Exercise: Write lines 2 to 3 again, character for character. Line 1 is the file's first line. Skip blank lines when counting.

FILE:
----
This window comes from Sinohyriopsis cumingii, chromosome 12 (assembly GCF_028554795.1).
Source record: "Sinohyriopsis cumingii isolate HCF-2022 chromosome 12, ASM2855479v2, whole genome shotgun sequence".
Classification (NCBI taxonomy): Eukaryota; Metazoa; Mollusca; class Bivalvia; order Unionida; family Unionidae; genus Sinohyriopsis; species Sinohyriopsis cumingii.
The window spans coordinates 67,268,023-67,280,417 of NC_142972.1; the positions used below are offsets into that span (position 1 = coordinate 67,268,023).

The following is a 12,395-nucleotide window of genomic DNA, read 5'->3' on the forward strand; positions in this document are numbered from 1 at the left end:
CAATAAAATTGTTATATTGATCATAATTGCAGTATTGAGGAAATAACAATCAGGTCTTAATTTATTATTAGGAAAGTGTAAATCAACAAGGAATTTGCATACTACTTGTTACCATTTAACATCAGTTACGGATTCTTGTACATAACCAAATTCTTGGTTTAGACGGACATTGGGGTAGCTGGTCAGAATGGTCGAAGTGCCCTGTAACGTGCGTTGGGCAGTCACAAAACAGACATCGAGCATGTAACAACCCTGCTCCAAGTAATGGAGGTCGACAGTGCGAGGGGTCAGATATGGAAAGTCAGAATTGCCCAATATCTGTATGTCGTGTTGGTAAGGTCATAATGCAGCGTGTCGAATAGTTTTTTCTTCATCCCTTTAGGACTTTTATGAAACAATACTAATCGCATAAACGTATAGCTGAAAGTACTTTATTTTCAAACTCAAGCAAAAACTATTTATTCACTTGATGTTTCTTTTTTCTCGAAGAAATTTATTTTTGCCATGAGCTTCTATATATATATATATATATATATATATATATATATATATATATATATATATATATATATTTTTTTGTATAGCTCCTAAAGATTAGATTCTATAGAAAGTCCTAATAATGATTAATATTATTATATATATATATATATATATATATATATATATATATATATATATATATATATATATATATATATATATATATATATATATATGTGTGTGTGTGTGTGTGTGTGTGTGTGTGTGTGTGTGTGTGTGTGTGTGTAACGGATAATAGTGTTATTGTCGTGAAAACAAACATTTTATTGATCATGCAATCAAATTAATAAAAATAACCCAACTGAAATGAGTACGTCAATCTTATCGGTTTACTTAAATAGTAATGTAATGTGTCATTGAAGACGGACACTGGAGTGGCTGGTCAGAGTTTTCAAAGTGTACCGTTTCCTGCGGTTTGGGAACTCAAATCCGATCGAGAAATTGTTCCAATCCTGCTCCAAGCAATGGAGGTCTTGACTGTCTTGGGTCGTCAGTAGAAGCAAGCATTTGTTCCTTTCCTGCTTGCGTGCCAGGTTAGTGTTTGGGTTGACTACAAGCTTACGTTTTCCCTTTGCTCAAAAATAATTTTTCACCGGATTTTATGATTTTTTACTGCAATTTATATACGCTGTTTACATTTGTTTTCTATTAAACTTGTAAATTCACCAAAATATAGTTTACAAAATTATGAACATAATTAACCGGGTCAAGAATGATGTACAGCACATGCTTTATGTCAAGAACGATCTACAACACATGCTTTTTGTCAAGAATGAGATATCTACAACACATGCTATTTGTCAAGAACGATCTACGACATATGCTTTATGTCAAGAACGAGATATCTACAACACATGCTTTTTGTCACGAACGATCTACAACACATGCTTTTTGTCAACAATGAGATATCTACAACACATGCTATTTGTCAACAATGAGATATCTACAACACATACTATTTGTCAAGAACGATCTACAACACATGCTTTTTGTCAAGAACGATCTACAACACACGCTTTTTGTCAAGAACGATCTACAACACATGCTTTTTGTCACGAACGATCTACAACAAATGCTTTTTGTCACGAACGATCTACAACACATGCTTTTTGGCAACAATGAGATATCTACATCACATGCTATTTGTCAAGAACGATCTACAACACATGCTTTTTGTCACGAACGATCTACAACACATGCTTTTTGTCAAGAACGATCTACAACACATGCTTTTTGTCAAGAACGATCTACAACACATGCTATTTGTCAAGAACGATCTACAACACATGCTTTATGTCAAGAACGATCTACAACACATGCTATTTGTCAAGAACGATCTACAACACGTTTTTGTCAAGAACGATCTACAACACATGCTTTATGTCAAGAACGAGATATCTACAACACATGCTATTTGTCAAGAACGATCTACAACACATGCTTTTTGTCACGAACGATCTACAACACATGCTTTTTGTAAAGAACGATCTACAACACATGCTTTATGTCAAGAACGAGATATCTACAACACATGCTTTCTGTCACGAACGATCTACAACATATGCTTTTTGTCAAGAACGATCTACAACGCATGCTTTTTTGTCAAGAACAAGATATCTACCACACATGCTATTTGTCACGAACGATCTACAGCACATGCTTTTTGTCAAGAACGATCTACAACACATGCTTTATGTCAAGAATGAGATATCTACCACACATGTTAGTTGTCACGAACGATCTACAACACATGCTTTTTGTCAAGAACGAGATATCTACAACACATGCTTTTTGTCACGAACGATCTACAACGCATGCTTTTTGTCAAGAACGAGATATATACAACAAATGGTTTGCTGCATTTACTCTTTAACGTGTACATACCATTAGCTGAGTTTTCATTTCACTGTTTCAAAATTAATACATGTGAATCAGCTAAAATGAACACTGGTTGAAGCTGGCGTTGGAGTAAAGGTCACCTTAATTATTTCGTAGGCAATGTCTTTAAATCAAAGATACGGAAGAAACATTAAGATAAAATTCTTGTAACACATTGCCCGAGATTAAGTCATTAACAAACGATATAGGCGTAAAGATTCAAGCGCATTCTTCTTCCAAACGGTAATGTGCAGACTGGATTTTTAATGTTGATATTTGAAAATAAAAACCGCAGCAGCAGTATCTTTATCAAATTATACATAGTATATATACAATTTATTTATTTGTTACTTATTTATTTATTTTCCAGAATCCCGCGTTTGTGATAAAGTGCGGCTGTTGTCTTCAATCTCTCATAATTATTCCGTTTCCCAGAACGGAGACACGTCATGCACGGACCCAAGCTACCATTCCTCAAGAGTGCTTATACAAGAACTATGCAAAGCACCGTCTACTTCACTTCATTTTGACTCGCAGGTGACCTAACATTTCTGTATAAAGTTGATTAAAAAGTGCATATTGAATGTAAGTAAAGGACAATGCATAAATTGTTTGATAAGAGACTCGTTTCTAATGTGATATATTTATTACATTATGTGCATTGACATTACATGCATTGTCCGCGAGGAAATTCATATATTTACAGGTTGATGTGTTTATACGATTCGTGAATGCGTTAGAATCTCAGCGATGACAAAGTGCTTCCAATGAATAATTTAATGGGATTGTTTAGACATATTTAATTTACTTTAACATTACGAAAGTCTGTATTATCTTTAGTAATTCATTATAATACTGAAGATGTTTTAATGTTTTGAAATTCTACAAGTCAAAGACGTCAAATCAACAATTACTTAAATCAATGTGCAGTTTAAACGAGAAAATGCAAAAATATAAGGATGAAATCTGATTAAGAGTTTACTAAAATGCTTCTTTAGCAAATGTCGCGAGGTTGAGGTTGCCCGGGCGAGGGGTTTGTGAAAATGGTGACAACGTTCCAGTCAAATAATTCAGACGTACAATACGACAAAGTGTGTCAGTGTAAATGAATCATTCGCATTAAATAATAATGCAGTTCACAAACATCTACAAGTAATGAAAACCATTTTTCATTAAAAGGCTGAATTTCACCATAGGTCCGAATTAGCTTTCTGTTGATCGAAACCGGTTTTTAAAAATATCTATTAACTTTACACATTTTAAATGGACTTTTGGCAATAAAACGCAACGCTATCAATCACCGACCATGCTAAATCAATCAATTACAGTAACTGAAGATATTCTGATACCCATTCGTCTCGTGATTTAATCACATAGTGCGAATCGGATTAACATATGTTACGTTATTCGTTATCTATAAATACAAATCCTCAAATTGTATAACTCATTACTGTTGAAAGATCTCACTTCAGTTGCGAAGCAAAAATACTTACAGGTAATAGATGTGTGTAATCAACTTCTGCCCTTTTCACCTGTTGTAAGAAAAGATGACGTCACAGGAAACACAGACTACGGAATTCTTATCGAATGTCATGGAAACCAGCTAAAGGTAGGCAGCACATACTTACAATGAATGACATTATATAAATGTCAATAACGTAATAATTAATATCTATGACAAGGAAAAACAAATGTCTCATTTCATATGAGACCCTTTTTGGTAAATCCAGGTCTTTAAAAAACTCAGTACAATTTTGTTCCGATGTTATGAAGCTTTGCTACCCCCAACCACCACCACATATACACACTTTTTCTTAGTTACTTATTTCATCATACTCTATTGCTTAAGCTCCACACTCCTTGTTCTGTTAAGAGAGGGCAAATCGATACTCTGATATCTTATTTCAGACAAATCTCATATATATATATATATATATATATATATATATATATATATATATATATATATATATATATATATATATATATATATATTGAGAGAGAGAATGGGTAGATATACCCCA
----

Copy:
Source record: "Sinohyriopsis cumingii isolate HCF-2022 chromosome 12, ASM2855479v2, whole genome shotgun sequence".
Classification (NCBI taxonomy): Eukaryota; Metazoa; Mollusca; class Bivalvia; order Unionida; family Unionidae; genus Sinohyriopsis; species Sinohyriopsis cumingii.